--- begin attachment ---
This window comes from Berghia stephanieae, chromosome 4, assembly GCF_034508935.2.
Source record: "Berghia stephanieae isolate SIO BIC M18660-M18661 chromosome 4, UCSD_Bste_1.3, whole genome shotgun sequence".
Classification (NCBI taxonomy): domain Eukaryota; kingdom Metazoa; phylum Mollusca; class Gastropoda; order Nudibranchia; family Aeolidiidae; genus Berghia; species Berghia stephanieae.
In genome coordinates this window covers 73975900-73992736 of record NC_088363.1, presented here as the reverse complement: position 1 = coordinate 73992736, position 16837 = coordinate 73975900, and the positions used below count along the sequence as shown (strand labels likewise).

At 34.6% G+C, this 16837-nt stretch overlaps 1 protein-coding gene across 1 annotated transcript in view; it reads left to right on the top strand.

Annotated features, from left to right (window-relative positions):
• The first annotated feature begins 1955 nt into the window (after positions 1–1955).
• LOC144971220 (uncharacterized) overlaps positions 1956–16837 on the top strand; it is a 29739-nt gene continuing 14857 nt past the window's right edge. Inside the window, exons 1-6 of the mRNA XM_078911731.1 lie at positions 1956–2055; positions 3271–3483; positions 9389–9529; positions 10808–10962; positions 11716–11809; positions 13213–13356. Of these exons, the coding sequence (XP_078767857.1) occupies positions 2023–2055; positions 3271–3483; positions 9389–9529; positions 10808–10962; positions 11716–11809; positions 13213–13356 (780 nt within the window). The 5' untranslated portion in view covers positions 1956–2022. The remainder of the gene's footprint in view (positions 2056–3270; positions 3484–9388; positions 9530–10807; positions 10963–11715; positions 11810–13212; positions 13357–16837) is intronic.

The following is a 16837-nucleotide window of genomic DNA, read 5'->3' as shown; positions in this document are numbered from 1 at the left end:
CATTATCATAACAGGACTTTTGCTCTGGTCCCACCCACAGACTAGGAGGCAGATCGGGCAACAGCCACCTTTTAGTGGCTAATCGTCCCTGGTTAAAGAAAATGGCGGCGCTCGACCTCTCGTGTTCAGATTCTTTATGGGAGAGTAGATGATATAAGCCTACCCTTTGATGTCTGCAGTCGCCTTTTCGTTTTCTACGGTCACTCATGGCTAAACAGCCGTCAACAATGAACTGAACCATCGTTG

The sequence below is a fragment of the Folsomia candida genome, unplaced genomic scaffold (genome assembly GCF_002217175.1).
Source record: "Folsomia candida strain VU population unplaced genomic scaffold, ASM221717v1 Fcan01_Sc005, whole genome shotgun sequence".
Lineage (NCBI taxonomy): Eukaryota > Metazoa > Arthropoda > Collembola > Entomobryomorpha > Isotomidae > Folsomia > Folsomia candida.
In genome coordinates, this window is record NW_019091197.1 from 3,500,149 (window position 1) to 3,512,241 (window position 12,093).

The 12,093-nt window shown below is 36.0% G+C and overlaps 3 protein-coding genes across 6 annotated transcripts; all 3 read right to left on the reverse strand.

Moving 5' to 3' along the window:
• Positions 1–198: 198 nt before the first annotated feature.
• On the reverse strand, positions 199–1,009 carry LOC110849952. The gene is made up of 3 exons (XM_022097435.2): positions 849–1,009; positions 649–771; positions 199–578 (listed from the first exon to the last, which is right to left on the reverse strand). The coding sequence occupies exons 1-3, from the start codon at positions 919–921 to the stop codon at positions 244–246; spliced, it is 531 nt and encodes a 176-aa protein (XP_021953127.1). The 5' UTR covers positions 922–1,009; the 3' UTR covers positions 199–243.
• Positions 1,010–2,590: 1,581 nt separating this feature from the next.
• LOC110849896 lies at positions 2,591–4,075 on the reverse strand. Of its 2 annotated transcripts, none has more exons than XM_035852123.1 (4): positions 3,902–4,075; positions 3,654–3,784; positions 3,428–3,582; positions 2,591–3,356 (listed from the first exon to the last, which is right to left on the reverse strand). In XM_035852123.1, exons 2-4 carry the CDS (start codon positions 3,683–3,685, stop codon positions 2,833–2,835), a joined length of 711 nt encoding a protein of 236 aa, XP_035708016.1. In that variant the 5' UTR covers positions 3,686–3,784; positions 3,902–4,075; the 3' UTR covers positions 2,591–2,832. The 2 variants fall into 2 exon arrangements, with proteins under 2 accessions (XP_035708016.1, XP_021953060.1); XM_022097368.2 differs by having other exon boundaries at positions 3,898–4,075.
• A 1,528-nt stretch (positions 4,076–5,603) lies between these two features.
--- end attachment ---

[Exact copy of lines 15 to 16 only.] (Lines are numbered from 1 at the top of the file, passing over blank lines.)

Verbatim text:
The 12,093-nt window shown below is 36.0% G+C and overlaps 3 protein-coding genes across 6 annotated transcripts; all 3 read right to left on the reverse strand.

Moving 5' to 3' along the window: